6 property settlement jargons that you need to know

Written by 
Bill Tsouvalas
Bill Tsouvalas is the managing director and a key company spokesperson at Savvy. As a personal finance expert, he often shares his insights on a range of topics, being featured on leading news outlets including News Corp publications such as the Daily Telegraph and Herald Sun, Fairfax Media publications such as the Australian Financial Review, the Seven Network and more. Bill has over 15 years of experience working in the finance industry and founded Savvy in 2010 with a vision to provide affordable and accessible finance options to all Australians. He has built Savvy from a small asset finance brokerage into a financial comparison website which now attracts close to 2 million Aussies per year and was included in the BRW’s Fast 100 in 2015 as one of the fastest-growing companies in the country. He’s passionate about helping Australians make financially savvy decisions and reviews content across the brand to ensure its accuracy. You can follow Bill on LinkedIn.
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, updated on November 25th, 2021       

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Closing a deal on a property can be an exciting time, but it can be watered down by the jargons that comes with property settlement. Unless if you work in the real estate side of things or you happen to be a lawyer who deals with such things, it can get a bit confusing. To ease the furrow in your brows when closing on a property settlement we have put together 7 jargons you need to know.

  1. Contract of sale
    This is a process that will happen before you reach settlement. A contract of sale is a document that outlines the terms and conditions under which you agree to buy, and the vendor agrees to sell a property. It will contain important documents such as the copy of the title documents. This is a process that will give the essential property information such as the offer you made, the agreed amount of deposit, and the settlement date.
  2. Settlement
    First things first, you need to understand what settlement means. Thankfully for you as the soon to be property owner, this is the final step of property buying process. This is the activity which will occur between the seller and buyers legal and financial representatives to legally close off the deal. The property settlement period usually takes 30 to 90 days. Your role as a buyer during this process is to pay the seller all outstanding amounts that are needed to settle the purchase. Once this has been completed the seller will provide the buyer with a signed form which is also known as a transfer. You will need a legal practitioner or a conveyancer to help you complete the transaction.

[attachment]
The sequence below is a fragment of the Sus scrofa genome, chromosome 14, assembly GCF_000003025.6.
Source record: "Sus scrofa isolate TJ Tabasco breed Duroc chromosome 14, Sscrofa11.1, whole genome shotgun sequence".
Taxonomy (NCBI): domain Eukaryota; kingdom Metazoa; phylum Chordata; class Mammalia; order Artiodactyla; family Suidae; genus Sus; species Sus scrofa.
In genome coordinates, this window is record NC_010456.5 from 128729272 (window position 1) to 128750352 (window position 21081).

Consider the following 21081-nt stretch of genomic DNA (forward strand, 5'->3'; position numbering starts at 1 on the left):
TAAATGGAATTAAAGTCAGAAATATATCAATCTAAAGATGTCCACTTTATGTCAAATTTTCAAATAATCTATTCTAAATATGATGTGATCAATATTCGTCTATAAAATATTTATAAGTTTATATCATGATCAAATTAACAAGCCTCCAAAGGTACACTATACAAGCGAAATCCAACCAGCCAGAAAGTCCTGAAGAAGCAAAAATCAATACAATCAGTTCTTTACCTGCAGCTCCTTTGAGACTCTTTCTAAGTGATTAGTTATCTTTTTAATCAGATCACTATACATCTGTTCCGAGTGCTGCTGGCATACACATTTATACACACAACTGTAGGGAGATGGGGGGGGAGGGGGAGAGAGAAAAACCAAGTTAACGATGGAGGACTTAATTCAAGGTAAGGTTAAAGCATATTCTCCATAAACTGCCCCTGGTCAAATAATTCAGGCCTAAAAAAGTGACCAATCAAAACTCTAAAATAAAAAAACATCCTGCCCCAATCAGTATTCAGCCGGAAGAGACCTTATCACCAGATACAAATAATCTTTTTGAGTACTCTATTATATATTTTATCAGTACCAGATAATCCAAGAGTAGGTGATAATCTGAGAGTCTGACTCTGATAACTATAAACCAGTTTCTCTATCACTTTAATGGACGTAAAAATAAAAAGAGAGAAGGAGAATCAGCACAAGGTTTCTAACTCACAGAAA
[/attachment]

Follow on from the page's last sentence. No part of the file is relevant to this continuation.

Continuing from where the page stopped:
3. The cooling off period
    This can be seen as the final step when it comes to the exchanging and processing of all legal documents to legally transfer the house to you. This is also the time frame where a seller can choose to cancel the contract. This will differ from state to state. This is also limited to properties that were purchased outside of Auctions, rural areas, and commercial real estate. The buyer can also choose to terminate the contract the person who chooses to walk away doesn’t get to walk away without paying a fee. This means they could forfeit 0.25% of the purchase price which will go to the seller.
  4. Torren and Strata Tiles
    This pertains to land ownership. The most common type is Torrens Tile which refers to the ownership of both land and property, which is will be the house and the land that your house stands on. Strata Tile refers to the purchasing of villas, units, and townhouses. It essentially means that you along with the people you share a common area within a building will be responsible to pay the strata fees and maintenance through a Body Corporate.
  5. Certificate of title
    This is a document that is the evidence that you are now the owner of the property. This is an important document that identifies the person who is registered for the property, leases, mortgages and more.
  6. Stamp duty
    Stamp duty is one of the large expenses you will have to deal with when transferring land or property. It is a charge that is applied by the state and varies from state to state. Stamp duty needs to be paid by the buyer within 30 days of the exchange. The amount you will pay on your stamp duty will differ and will also depend on the market value of your property.

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